The Oblong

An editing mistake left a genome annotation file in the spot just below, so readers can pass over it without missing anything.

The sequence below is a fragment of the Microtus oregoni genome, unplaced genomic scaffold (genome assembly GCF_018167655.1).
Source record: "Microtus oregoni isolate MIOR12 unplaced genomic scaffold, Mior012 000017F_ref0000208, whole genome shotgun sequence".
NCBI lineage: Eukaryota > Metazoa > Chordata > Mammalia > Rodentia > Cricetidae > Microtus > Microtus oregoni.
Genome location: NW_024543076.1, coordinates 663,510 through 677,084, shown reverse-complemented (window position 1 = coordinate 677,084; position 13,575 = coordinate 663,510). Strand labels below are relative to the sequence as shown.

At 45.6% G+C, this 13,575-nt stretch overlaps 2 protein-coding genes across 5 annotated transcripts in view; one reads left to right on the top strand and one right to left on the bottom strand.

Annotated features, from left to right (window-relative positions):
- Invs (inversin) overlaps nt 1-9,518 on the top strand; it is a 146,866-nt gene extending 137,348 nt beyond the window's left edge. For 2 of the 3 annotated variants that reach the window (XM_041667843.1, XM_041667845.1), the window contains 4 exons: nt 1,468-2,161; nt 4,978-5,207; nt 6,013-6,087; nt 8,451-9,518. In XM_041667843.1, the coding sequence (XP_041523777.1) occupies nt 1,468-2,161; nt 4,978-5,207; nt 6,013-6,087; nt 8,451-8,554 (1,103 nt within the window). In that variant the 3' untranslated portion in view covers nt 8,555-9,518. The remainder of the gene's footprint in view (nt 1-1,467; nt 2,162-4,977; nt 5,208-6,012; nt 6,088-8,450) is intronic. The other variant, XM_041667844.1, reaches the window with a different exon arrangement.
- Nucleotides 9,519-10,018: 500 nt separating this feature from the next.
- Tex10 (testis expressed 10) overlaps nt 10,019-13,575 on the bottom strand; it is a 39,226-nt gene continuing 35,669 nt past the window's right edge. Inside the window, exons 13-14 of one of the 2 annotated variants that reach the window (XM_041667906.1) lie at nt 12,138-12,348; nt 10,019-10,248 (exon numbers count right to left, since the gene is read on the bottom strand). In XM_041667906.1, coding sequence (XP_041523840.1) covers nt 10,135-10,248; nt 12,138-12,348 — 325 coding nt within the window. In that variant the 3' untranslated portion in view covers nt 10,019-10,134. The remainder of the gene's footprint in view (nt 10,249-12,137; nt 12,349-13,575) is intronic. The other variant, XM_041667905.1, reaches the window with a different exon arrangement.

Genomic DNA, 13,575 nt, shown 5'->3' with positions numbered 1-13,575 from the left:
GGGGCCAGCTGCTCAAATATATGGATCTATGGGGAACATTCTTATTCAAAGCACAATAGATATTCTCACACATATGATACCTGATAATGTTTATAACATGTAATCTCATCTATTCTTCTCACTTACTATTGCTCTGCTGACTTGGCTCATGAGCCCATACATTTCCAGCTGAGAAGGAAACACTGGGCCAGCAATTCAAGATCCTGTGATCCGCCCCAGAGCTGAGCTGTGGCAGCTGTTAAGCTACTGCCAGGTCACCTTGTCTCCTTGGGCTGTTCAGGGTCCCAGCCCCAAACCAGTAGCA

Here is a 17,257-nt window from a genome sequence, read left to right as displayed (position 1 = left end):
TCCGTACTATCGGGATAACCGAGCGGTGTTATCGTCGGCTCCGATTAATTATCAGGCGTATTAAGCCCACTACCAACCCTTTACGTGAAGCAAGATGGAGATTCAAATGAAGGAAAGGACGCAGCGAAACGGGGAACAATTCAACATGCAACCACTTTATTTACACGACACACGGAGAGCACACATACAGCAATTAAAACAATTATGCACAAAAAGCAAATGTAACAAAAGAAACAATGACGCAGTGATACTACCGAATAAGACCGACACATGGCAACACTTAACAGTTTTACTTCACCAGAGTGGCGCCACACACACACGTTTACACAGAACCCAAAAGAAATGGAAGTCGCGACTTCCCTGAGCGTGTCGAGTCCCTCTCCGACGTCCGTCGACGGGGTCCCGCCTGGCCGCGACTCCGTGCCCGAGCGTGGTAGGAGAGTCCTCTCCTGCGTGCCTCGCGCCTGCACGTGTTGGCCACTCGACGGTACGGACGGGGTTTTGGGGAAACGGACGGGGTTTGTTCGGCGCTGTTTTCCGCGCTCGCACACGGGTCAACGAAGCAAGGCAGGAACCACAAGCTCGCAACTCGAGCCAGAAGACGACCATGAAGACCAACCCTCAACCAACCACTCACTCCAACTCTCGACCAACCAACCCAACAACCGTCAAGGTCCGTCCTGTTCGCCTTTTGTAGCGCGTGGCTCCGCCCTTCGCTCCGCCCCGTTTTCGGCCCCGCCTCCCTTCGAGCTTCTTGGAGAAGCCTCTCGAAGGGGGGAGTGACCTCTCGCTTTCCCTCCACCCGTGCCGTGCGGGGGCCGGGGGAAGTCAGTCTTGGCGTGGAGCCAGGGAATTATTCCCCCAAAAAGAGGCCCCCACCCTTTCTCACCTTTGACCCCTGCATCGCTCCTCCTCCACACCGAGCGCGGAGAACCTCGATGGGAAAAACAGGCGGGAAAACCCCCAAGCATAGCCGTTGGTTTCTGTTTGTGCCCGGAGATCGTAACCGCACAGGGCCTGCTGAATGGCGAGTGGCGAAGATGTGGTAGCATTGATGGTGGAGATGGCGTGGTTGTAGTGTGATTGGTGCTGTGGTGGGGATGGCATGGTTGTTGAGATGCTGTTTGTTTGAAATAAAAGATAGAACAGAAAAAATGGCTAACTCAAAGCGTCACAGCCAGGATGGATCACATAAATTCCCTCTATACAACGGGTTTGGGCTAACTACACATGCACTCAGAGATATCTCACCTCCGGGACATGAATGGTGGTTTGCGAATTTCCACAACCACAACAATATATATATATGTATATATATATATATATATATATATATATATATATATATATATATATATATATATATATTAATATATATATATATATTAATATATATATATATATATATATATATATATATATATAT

Disagreements between the English settlers of Connecticut and the Dutch settlers of New York led to a constant dispute over the stretch of land between the Hudson and Connecticut rivers. Both the charter of the Connecticut colony, and the title of the territory granted to the Duke of York, encroached on each other, so throughout the seventeenth century negotiators made several attempts to establish firm boundaries. Finally, in 1683, the Treaty of Dover established that in exchange for Connecticut retaining a parcel of land on Long Island Sound (known as the Horse’s Neck), Connecticut would give up a strip of land along its western border, which became known as the Oblong. The treaty was not formally until 1731, though the final legal status of the land would not be fully settled until 1881, but within a few years Quakers had begun settling the lands of the Oblong, in an area that would in short time become known as Quaker Hill.